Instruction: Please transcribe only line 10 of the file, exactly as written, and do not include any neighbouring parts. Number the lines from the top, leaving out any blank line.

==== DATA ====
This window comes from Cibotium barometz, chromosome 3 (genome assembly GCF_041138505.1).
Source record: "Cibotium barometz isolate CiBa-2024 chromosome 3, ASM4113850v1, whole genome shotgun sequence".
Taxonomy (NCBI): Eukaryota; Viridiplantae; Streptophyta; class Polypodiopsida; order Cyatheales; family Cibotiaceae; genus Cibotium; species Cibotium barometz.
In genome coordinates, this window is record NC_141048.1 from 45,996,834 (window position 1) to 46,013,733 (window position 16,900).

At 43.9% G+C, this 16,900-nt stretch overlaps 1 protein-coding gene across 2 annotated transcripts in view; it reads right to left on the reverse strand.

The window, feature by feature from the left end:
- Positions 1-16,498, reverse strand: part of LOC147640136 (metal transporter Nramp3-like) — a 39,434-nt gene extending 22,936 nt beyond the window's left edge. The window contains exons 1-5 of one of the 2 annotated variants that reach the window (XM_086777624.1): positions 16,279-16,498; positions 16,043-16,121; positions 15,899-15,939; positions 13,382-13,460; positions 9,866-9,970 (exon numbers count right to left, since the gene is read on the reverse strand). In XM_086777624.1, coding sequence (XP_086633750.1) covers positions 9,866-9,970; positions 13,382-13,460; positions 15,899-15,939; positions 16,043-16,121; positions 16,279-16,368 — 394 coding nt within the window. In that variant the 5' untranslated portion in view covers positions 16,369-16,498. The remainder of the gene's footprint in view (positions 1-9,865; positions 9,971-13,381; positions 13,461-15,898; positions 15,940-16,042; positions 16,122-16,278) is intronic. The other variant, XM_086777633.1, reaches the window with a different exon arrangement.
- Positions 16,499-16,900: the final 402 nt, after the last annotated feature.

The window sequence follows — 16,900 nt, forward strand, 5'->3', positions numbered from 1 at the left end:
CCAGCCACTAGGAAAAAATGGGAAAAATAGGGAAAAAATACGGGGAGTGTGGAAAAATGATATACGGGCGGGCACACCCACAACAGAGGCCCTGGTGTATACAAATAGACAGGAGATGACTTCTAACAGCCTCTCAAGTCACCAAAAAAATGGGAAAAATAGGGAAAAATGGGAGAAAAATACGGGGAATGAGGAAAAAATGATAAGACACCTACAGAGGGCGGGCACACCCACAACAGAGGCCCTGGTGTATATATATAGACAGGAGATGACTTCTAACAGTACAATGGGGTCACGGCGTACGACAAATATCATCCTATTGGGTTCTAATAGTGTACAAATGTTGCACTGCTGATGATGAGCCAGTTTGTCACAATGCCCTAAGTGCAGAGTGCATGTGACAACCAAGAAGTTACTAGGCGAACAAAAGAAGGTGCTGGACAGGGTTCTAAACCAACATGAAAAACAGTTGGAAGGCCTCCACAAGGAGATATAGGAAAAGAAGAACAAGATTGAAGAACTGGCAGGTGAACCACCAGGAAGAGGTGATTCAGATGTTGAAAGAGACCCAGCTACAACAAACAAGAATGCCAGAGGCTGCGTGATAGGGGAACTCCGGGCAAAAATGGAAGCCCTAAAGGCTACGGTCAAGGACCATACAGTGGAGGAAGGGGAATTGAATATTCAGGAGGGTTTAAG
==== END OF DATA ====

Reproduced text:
CCAGCCACTAGGAAAAAATGGGAAAAATAGGGAAAAAATACGGGGAGTGTGGAAAAATGATATACGGGCGGGCACACCCACAACAGAGGCCCTGGTGTATACAAATAGACAGGAGATGACTTCTAACAGCCTCTCAAGTCACCAAAAAAATGGGAAAAATAGGGAAAAATGGGAGAAAAATACGGGGAATGAGGAAAAAATGATAAGACACCTACAGAGGGCGGGCACACCCACAACAGAGGCCCTGGTGTATATATATAGACAGGAGATGACTTCTAACAGTACAATGGGGTCACGGCGTACGACAAATATCATCCTATTGGGTTCTAATAGTGTACAAATGTTGCACTGCTGATGATGAGCCAGTTTGTCACAATGCCCTAAGTGCAGAGTGCATGTGACAACCAAGAAGTTACTAGGCGAACAAAAGAAGGTGCTGGACAGGGTTCTAAACCAACATGAAAAACAGTTGGAAGGCCTCCACAAGGAGATATAGGAAAAGAAGAACAAGATTGAAGAACTGGCAGGTGAACCACCAGGAAGAGGTGATTCAGATGTTGAAAGAGACCCAGCTACAACAAACAAGAATGCCAGAGGCTGCGTGATAGGGGAACTCCGGGCAAAAATGGAAGCCCTAAAGGCTACGGTCAAGGACCATACAGTGGAGGAAGGGGAATTGAATATTCAGGAGGGTTTAAG